“The Post-2025 Energy Market Design is the most critical energy reform governments have been tasked to deliver,” Energy Minister Angus Taylor claimed on Friday – and then proceeded to steer that reform to prolong the use of fossil fuels.
The Energy Security Board has delivered a series of options for necessary National Energy Market reform, but Minister Taylor’s response stresses the usual coalition euphemisms for coal and gas generation – “encourage dispatchable capacity”, “the right mix of technologies”.
Australia Institute energy policy lead Dan Cass warns that while there are a number of positive options in the ESB paper, “one of the key options would unnecessarily extend the life of coal-fired power plants in Australia well beyond their use by date”.
In a response to the ESB options, Mr Cass writes the proposal to force energy retailers to have contracts with dispatchable generators would deliver greater power to coal-fired generators and stymie innovation.
Every energy retailer, no matter how “green” their customers’ preferences, would have to enter contracts with generators to guarantee capacity at the very highest peak summer demand rates. It would serve to lock in existing fossil fuel generation.
“Innovative new retailers that are offering green energy would be forced to enter into contracts with their coal competitors,” he writes.
“Most of the dispatchable generators in the NEM are coal and they would be in prime position to dominate the market.
“As the ESB concedes, this policy could lead to ‘increased barriers to retail competition’, reduce innovation and lead to ‘possible overcompensation’ of coal, which is code for a wealth transfer to the world’s most polluting power source. Why would any government do that?”
The option put before the federal and state governments appears to be at odds with statements by the ESB chief, Kerry Schott. Dr Schott is on the record saying a new government-backed gas-fired generator in the Hunter Valley would not make commercial sense and that the future of coal-fired electricity is dead and buried.
The contract option looks like something the government wanted to have on the table anyway.
“It is unbelievable that as Australia’s allies and trading partners phase down coal power, Australia could consider extending its reliance on coal,” Mr Cass said.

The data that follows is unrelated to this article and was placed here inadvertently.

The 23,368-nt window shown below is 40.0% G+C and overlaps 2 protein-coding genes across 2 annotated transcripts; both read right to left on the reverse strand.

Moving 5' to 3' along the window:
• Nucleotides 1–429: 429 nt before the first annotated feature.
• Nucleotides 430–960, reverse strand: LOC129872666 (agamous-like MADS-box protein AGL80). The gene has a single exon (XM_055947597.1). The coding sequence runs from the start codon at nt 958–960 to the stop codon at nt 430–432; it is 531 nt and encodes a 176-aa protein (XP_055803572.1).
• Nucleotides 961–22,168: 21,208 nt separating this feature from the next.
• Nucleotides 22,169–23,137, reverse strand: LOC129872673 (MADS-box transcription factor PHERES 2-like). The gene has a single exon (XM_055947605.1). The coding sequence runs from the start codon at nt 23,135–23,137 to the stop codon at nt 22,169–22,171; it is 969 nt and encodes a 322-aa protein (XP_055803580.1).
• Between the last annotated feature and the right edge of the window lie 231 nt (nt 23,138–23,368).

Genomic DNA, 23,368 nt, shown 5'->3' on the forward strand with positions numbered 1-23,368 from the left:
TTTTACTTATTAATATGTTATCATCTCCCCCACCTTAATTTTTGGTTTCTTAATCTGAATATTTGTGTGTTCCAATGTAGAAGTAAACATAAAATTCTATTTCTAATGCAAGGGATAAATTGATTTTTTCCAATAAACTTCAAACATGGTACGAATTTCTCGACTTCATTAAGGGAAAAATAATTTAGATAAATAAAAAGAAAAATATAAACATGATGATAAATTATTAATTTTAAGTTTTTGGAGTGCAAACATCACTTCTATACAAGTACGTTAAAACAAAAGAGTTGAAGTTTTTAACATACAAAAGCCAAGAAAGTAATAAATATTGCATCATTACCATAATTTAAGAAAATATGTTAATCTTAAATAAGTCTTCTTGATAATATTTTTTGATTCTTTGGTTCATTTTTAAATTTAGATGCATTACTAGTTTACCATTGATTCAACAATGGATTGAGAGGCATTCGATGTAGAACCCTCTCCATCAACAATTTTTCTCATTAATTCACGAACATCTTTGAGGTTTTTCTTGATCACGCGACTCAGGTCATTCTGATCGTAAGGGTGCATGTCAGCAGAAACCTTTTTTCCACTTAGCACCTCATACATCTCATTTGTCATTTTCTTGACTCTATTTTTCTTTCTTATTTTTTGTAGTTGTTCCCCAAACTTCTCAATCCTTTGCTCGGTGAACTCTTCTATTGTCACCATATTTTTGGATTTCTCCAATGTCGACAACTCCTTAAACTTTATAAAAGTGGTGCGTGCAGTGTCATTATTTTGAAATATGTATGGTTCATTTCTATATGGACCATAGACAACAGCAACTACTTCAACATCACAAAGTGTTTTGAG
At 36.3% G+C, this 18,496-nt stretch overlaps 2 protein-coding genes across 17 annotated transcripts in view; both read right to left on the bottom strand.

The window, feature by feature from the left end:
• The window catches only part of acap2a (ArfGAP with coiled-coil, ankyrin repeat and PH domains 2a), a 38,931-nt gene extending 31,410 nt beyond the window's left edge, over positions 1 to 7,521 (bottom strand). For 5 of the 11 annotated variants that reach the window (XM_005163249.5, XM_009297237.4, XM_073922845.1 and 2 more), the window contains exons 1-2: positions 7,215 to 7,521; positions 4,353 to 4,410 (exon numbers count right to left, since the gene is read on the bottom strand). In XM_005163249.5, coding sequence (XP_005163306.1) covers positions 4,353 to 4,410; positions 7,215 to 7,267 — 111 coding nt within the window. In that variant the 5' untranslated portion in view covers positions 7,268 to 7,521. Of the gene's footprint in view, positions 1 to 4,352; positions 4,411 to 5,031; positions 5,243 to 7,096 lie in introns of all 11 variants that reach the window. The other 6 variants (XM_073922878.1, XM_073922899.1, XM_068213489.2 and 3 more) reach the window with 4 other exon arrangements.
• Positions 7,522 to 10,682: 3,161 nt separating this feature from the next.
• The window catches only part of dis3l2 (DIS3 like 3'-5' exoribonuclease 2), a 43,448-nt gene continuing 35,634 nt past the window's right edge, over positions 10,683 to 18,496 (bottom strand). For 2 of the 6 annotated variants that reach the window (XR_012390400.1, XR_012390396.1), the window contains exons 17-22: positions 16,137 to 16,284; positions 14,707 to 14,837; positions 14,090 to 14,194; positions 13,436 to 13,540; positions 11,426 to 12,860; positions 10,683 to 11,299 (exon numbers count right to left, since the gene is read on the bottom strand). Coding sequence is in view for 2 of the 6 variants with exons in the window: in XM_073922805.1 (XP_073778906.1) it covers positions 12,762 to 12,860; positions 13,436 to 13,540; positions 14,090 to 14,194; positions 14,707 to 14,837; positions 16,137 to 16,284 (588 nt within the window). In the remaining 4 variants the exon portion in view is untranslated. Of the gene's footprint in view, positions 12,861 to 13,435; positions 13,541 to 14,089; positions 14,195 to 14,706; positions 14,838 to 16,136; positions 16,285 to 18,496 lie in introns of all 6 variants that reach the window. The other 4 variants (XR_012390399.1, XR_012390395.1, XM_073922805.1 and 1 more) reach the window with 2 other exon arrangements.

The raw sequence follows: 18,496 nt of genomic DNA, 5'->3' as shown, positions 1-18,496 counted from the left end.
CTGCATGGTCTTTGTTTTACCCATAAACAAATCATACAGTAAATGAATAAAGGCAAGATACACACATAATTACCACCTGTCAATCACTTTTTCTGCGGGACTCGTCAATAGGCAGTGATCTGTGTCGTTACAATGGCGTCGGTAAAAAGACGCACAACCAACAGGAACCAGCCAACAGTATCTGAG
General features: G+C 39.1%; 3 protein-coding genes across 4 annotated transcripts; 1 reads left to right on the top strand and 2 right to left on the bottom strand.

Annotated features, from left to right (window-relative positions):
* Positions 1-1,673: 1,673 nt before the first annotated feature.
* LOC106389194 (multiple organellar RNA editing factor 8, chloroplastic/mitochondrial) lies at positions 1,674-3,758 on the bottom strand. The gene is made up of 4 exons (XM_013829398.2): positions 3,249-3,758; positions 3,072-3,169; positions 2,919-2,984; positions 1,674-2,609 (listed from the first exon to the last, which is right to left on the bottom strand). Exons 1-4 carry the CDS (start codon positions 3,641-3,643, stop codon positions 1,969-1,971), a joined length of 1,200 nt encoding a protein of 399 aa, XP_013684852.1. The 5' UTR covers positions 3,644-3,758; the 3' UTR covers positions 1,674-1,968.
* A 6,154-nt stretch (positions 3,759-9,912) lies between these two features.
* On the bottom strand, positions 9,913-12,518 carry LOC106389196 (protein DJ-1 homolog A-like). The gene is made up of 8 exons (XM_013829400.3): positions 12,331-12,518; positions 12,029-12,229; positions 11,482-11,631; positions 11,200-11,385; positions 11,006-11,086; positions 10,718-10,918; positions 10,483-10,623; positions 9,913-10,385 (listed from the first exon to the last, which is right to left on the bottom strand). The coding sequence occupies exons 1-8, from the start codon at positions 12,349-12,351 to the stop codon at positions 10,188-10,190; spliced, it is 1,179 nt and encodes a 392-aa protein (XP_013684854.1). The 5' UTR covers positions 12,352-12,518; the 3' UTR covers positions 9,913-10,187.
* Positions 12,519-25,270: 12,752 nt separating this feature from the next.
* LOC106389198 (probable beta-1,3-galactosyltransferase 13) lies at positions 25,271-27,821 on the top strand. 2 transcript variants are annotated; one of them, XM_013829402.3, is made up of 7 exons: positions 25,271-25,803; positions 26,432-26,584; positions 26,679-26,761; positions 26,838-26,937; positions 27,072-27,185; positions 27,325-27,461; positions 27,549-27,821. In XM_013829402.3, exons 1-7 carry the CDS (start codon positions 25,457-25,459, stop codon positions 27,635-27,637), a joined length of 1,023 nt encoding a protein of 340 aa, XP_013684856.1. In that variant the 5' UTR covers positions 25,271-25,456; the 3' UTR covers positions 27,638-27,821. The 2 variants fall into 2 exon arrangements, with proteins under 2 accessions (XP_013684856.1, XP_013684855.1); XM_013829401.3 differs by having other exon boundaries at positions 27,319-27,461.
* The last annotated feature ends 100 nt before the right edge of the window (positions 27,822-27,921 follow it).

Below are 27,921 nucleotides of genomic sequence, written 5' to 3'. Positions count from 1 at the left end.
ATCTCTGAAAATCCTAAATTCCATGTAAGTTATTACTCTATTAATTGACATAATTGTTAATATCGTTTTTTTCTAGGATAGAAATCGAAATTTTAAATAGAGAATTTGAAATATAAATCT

“This will damage our international reputation, push up prices for industry and households and harm competition.”
Mr Cass says Australia’s retail energy market is dominated by a handful of large, integrated energy companies or stand-along coal generators who would be the big winners from the ESB’s proposed market.
AGL, Origin and Energy Australia already have almost two-thirds of small customers and they are heavily invested in coal power stations.
“The biggest two generators supply two-thirds of supply in all states apart from South Australia. Giving them dominance over a new reliability market would harm competition and push up prices for all consumers.”
Mr Cass says Australia’s energy market was built around a coal-centric model of energy production and distribution that simply doesn’t exist anymore. Household solar and large-scale renewable energy generators are driving coal out of the market.
“The goal of the ESB’s reform process is to change the way our grid operates, alleviating that pressure and allowing coal to retire in an orderly manner.
“This work is essential because, as technology changes and evolves, new ways of interacting with that technology must also be developed. You can’t stream Netflix through a VCR, you can’t trade Bitcoin with an abacus and you can’t rely on an outdated grid to work with renewable energy and batteries.”
Mr Cass says demand response and building new storage should be prioritised over coal.
“Betting on the long term prospects of coal now would be like investing in Blockbuster Video in the early 2000s. We must move ahead with a market modernisation project that focuses on the rapid phase out of coal and dramatic expansion of renewables, or risk being left decades behind the rest of the world.”